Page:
Resummed photon spectra for WIMP annihilation

Matthew Baumgart, Timothy Cohen, Ian Moult, Nicholas L. Rodd, Tracy R. Slatyer, Mikhail P. Solon, Iain W. Stewart, Varun Vaidya

Research output: Contribution to journalArticlepeer-review

37 Scopus citations


We construct an effective field theory (EFT) description of the hard photon spectrum for heavy WIMP annihilation. This facilitates precision predictions relevant for line searches, and allows the incorporation of non-trivial energy resolution effects. Our framework combines techniques from non-relativistic EFTs and soft-collinear effective theory (SCET), as well as its multi-scale extensions that have been recently introduced for studying jet substructure. We find a number of interesting features, including the simultaneous presence of SCETI and SCETII modes, as well as collinear-soft modes at the electroweak scale. We derive a factorization formula that enables both the resummation of the leading large Sudakov double logarithms that appear in the perturbative spectrum, and the inclusion of Sommerfeld enhancement effects. Consistency of this factorization is demonstrated to leading logarithmic order through explicit calculation. Our final result contains both the exclusive and the inclusive limits, thereby providing a unifying description of these two previously-considered approximations. We estimate the impact on experimental sensitivity, focusing for concreteness on an SU(2)W triplet fermion dark matter — the pure wino — where the strongest constraints are due to a search for gamma-ray lines from the Galactic Center. We find numerically significant corrections compared to previous results, thereby highlighting the importance of accounting for the photon spectrum when interpreting data from current and future indirect detection experiments.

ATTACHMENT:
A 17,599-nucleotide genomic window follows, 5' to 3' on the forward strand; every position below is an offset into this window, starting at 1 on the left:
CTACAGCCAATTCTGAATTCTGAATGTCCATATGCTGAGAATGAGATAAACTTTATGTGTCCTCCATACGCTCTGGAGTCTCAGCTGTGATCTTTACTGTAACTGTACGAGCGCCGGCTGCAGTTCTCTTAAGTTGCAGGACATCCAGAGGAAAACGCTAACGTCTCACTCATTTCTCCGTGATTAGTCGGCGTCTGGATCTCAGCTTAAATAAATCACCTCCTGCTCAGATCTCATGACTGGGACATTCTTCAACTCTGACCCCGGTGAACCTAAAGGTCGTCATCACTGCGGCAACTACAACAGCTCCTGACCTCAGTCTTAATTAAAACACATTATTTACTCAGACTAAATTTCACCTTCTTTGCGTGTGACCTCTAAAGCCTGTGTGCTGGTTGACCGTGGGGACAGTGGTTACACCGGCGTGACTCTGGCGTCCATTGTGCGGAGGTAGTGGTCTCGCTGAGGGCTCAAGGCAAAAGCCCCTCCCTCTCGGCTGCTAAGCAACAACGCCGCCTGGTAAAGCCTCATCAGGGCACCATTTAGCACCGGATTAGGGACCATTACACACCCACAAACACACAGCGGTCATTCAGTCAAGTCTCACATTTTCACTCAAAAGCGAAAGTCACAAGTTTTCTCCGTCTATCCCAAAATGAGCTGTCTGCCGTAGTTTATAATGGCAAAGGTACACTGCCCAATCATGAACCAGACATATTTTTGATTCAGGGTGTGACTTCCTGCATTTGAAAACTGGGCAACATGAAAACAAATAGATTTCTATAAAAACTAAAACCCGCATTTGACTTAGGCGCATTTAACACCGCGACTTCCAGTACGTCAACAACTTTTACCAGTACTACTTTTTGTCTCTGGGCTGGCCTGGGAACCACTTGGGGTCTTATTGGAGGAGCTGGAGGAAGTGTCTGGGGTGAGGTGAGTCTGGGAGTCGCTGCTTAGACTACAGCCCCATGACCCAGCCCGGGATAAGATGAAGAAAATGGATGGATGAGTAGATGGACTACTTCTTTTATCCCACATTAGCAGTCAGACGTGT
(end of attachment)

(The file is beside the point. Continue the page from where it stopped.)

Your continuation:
Original languageEnglish (US)
Article number117
JournalJournal of High Energy Physics
Issue number3
StatePublished - Mar 1 2018


  • Jets
  • Phenomenological Models

ASJC Scopus subject areas

  • Nuclear and High Energy Physics


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